Give Now

Earth Eats: Real Food, Green Living

Slow-Roasted Summer Tomatoes

Roasting tomatoes extends their shelf life–just store them in a jar in the fridge ’til you’re ready to use them.(Photo by James Brosher)

After a few months of stepping away from the blog, I’m back! I fell off the writing wagon for awhile because life got busy, and I honestly wasn’t feeling very inspired in the kitchen. Sometimes you just have to get a meal on the table as quickly as possible, and there aren’t enough hours in the day to make the perfect meal. But, that’s life! I hoped things would slow down a bit over the summer, but this seems to be our busiest season every year. There’s just so much going on in June and July — holidays, birthdays, all sorts of celebrations. It’s all so much fun, but it can be difficult to juggle.

But there’s something about all of the delicious, fresh produce that comes along during the summer that makes me want to embrace simplicity. When you have high-quality ingredients that are naturally bursting with flavor, there’s no need for meals to get complicated. I can’t get enough melon lately, and the tomatoes I’ve been picking from our garden are to die for. I didn’t like tomatoes at all as a kid, but they’re one of my favorite summer treats as an adult.

While BLTs and panzanella are delicious, my favorite way to enjoy summer tomatoes is actually by slow roasting them. We grow three varieties in our garden and, when I’ve got more tomatoes than I know what to do with, I throw them in the oven for a couple of hours with some good olive oil and fresh herbs. Cooking them low and slow almost caramelizes the tomatoes, drawing out their sweet and acidic flavors. And, they make your house smell delicious — definitely worth turning the oven on for in the middle of the summer.

If roasting different sizes, be sure to keep an eye on the smaller ones, don’t let them get too crispy! (Photo by James Brosher)

Once the tomatoes are done roasting, you can store them in a jar in the fridge until you’re ready to use them. I like to throw them on sandwiches and salads, but they also make for the best pasta or pizza sauce ever. All you have to do is sauté some chili flakes and garlic in a saucepan, then add the tomatoes and crush them up a bit with a wooden spoon to draw out some of the juices. I like my sauce thick and rustic, so I just let it simmer this way until it breaks down a bit and the flavors come together. Throw some chopped basil in at the end and you have a ridiculously delicious sauce.

You can use this recipe with any type of tomato, but the cooking time will vary based on their size. If you’re roasting several varieties at once, you’ll want to keep a close eye on them and pull out the smaller tomatoes early so they don’t get burnt. I like this recipe best with a variety of cherry and Roma tomatoes.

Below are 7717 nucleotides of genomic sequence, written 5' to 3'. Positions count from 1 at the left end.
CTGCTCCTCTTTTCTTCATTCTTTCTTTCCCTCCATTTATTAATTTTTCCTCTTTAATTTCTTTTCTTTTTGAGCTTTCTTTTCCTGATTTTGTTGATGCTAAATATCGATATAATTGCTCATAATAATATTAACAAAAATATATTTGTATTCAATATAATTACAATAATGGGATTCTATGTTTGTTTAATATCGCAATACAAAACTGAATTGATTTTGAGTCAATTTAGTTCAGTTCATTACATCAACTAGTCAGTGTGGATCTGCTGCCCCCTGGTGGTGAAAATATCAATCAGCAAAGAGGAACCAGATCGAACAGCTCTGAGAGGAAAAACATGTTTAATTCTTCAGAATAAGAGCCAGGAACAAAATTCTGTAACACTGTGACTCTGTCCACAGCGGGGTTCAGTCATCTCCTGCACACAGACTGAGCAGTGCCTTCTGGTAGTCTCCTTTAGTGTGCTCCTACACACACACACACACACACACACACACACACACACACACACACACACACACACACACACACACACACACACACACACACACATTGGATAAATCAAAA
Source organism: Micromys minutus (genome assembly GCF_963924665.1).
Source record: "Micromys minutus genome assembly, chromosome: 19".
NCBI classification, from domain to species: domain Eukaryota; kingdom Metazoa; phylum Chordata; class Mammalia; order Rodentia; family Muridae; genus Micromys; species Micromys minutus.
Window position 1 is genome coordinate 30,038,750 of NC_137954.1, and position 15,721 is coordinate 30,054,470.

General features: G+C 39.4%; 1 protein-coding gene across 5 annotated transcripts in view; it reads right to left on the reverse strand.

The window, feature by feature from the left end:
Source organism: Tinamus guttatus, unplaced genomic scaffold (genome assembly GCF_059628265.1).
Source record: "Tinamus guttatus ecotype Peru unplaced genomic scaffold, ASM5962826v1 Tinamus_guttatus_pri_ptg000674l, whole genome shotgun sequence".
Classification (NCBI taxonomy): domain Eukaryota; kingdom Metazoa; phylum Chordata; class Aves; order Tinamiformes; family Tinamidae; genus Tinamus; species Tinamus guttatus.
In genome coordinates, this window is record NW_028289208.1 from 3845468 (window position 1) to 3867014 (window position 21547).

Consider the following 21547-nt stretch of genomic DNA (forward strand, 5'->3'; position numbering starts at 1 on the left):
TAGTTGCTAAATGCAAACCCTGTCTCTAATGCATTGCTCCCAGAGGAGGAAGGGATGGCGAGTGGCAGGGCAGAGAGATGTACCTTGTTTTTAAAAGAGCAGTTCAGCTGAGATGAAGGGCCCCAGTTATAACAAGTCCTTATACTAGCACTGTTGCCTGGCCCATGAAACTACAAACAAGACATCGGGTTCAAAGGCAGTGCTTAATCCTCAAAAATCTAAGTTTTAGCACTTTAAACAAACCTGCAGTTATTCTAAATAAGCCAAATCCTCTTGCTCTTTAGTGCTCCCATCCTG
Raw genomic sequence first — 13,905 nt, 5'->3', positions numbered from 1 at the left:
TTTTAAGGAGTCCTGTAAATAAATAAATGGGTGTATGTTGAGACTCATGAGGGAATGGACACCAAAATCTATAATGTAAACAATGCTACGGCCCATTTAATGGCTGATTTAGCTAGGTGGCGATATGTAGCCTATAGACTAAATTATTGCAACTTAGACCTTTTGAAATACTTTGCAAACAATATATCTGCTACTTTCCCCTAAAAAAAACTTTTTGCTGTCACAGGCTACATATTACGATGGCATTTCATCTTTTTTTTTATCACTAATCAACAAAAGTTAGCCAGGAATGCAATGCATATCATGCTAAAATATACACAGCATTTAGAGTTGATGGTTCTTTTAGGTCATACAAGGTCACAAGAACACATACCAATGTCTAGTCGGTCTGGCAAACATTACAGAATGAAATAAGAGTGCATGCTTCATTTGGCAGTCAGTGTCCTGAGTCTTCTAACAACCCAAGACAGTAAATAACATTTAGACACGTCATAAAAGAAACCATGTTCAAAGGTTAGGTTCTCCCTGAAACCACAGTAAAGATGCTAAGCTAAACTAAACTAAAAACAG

Slow-Roasted Summer Tomatoes


  • 2 lb. tomatoes, sliced in half
  • 1/2 cup olive oil
  • 4 sprigs fresh herbs (I like Thyme and Rosemary best)
  • 1 tsp. salt
  • 1/2 tsp. pepper


  1. Preheat the oven to 300 degrees. Cover a large baking sheet with parchment paper or aluminum foil.
  2. Place tomatoes in a large bowl, then toss with olive oil, herbs, salt and pepper. Carefully spread tomatoes in an even layer on the baking sheet, making sure the cut side of the tomatoes is facing up.
  3. For small varieties of tomatoes like cherry, roast for 1.5 to 2 hours — until the tomatoes are shriveled but still have some liquid in the middle. For medium and large varieties of tomatoes, roast for 3 to 4 hours.
  4. Allow tomatoes to cool on baking sheet until they reach room temperature. Transfer tomatoes and any oil into a large mason jar and store in the fridge for up to five days.

Barbara Brosher

Barbara Brosher is the Senior News Editor at WTIU/WFIU and blogger at She's passionate about good storytelling and good food. Barbara believes in hoppy beers, long bike rides and extravagant cakes.

View all posts by this author »

What is RSS? RSS makes it possible to subscribe to a website's updates instead of visiting it by delivering new posts to your RSS reader automatically. Choose to receive some or all of the updates from Earth Eats:

Support For Indiana Public Media Comes From

About Earth Eats

Search Earth Eats

Earth Eats on Twitter

Earth Eats on Flickr

Harvest Public Media